Hearts are in mouths as the final decision on the biggest investment west of the Shannon is in the hands of the courts.
This Friday (23 June), a judge in the Irish High Court will give the final verdict on whether the Apple data centre in Athenry is to be built or not.
More than two years ago, Ireland awoke to the news that the impossible was happening. Apple was building an €850m data centre in Athenry, Galway, a region whose economic woes were summed up in an eponymous ballad sung by The Dubliners and belted out by uproarious Irish football and rugby fans.
The same day, a sister data centre was also announced for Denmark.
The data centres would be host to pivotal Apple services such as iCloud, Apple Music, Siri and a panoply of e-commerce activities, bringing hitherto isolated European regions to the heart of the global digital economy.
The Athenry data centre would be powered 100pc by renewable energy and would put the regions west of the Shannon on the map as places to locate sophisticated digital enterprises and infrastructure, leading to untold potential wealth across the region.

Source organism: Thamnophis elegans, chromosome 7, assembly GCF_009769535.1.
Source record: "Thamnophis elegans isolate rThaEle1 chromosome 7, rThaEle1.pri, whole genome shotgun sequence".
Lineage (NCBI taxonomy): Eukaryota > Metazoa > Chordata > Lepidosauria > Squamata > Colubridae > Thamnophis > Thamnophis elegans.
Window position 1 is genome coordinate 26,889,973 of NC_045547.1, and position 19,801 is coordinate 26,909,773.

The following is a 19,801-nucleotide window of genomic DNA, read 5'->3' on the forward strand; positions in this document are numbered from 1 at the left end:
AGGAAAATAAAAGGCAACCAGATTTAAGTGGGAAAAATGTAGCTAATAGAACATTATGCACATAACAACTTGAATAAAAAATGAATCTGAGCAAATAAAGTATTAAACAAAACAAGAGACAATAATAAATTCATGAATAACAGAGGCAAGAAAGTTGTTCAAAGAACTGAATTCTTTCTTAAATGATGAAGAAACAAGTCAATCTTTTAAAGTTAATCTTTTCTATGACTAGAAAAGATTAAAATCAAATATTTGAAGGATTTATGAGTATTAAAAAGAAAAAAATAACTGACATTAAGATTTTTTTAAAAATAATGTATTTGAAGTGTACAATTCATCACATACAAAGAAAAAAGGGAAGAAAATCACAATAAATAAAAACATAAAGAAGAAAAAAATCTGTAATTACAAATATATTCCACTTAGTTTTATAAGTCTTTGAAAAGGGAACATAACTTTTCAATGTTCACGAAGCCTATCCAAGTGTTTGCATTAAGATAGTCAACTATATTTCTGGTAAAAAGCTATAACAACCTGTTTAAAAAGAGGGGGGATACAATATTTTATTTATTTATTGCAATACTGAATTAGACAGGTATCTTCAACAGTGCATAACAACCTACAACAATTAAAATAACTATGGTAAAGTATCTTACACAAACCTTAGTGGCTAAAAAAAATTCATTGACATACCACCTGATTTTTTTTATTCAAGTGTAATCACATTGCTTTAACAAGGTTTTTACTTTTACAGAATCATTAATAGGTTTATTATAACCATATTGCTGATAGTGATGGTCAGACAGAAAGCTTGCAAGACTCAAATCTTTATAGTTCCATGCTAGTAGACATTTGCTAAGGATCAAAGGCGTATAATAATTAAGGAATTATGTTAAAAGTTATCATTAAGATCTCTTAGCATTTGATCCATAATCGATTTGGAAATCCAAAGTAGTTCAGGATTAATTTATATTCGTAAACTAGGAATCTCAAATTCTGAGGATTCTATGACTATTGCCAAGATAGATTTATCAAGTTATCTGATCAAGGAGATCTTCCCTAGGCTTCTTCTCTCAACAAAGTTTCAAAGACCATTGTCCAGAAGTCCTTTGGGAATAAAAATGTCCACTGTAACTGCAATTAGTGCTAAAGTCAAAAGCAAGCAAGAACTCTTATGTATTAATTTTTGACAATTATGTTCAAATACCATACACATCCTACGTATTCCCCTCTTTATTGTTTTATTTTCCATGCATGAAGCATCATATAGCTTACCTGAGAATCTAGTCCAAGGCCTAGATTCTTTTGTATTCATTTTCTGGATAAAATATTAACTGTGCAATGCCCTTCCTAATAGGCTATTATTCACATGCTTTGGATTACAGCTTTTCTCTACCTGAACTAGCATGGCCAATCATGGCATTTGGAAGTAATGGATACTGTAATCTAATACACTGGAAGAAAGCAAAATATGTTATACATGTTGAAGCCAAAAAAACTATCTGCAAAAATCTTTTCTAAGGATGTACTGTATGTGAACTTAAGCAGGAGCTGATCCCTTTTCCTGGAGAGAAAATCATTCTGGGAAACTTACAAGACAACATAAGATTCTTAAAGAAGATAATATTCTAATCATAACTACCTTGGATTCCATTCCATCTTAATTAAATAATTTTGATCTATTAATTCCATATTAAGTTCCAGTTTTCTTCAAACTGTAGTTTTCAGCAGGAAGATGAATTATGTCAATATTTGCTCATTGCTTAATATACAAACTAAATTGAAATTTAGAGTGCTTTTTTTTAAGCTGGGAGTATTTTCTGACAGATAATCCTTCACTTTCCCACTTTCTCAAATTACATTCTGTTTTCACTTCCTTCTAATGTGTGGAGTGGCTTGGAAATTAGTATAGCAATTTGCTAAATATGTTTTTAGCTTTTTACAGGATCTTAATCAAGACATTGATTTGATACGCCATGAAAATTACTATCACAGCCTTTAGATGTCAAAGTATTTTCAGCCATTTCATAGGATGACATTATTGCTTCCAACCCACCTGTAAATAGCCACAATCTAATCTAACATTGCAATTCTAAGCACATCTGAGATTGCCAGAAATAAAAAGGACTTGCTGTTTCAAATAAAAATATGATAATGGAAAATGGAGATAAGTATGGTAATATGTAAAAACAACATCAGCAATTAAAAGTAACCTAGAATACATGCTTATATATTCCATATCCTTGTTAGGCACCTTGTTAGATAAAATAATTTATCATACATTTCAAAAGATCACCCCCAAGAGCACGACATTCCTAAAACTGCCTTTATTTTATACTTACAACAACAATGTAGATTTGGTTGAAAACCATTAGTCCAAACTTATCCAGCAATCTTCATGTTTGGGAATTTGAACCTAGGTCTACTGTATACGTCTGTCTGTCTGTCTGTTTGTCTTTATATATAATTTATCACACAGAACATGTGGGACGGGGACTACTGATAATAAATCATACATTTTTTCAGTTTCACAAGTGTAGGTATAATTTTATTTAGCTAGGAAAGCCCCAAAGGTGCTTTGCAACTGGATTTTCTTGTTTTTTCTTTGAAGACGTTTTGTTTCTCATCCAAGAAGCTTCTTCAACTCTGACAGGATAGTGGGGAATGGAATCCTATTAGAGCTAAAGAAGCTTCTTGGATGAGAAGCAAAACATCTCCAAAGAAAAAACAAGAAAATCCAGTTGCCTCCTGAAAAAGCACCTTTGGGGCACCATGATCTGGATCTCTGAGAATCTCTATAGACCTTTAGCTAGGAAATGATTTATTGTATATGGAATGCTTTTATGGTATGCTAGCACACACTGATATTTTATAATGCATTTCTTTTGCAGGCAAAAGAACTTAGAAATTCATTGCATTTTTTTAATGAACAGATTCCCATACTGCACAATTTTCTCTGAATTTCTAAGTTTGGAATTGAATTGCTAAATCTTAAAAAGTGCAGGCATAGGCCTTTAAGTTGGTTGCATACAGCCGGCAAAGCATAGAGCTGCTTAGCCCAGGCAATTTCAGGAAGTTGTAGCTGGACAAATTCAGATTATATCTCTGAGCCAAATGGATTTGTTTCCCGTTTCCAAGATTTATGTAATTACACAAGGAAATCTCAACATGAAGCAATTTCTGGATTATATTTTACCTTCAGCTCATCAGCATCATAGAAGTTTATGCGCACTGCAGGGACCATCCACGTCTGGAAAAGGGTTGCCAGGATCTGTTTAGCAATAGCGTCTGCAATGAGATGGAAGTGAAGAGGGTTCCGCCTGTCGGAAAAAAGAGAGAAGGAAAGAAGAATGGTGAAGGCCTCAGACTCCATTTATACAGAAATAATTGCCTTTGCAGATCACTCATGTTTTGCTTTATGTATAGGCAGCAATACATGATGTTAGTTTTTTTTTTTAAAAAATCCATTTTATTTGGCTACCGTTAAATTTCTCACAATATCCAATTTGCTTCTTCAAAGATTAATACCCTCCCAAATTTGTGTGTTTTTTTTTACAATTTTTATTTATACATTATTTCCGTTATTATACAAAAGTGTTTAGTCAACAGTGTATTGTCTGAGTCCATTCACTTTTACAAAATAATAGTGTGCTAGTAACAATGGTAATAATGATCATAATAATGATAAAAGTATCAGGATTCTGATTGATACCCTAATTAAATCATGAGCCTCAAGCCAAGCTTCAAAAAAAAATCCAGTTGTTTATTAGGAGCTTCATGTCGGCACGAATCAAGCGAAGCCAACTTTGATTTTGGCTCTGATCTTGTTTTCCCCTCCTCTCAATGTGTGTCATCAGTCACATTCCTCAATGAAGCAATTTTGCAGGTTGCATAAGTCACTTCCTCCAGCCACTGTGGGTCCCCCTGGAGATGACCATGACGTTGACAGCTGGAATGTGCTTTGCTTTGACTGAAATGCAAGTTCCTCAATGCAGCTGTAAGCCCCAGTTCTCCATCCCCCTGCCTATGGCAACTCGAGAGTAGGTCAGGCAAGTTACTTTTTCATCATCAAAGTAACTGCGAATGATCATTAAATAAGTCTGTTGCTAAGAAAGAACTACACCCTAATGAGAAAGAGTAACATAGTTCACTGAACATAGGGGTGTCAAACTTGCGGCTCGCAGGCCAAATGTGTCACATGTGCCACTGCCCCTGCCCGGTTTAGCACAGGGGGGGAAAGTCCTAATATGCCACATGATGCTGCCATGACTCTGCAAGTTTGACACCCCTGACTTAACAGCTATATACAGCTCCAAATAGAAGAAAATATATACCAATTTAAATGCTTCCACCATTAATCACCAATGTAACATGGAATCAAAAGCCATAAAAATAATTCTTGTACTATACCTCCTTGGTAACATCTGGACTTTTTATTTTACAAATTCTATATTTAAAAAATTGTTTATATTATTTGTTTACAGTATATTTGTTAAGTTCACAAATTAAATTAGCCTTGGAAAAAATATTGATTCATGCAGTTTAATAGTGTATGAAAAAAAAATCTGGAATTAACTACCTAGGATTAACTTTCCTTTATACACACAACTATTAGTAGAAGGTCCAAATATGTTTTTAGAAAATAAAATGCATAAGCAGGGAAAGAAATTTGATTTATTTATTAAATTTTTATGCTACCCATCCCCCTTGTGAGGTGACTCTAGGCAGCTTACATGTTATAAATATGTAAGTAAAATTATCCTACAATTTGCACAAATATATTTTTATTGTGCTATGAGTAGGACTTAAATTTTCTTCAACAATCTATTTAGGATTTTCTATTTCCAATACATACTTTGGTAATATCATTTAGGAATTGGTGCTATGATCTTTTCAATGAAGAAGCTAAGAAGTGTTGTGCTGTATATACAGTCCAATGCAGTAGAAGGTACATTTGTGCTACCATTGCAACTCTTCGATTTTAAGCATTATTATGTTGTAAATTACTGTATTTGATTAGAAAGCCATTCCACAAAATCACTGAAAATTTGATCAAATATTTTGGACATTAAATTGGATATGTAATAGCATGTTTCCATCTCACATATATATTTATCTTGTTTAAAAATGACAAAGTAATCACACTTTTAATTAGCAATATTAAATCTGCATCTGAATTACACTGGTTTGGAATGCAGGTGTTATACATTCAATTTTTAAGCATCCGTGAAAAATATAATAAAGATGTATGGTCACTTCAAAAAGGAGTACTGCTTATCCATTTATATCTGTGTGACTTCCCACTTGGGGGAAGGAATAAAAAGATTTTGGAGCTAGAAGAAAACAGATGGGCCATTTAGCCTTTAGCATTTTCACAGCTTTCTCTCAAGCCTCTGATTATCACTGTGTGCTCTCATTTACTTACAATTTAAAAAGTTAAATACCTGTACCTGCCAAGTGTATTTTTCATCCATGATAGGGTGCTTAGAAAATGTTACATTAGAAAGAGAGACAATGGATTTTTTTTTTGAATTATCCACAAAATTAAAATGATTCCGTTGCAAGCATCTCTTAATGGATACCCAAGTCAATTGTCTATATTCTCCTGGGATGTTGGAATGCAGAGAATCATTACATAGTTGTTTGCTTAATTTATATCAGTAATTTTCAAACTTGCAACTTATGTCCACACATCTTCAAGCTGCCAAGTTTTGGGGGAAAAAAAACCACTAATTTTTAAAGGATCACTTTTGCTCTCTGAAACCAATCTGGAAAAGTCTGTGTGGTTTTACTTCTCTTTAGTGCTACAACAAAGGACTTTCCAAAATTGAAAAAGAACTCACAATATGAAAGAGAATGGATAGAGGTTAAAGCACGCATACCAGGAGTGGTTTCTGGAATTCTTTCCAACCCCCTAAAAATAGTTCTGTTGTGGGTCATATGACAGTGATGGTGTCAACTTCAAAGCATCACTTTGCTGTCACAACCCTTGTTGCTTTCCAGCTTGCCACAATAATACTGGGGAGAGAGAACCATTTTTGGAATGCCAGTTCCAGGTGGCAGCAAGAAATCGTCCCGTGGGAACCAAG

Two years later, the Danish facility is almost finished and the Irish data centre hasn’t even broken ground. This makes Ireland the laughing stock of Europe when it comes to planning.
Low lie … the scale of our ambitions
The saga is bewildering and frustrating to a large number of locals in Athenry, who are very aware of the economic impact that the data centre will bring to their area in terms of increased spending in shops and on amenities during the construction period and thereafter.
There had been a series of stops and starts. Concerns over potential flooding as well as potential threats to local wildlife such as bats were heard by An Bord Pleanála before the green light was given in August 2016.
However, by November, three objectors – two locals and one with an address in Wicklow – received permission to seek a full judicial review of the Apple decision by An Bord Pleanála.
Some locals were aghast and around 2,000 of them marched in support of the data centre.
Apple begged for the process to be fast-tracked and now, several months later, Mr Justice Paul McDermott will deliver his verdict.
Whatever the outcome, what is really being judged is Ireland’s ponderous planning system, and we risk sending a dangerous message to potential investors in Ireland long into the future.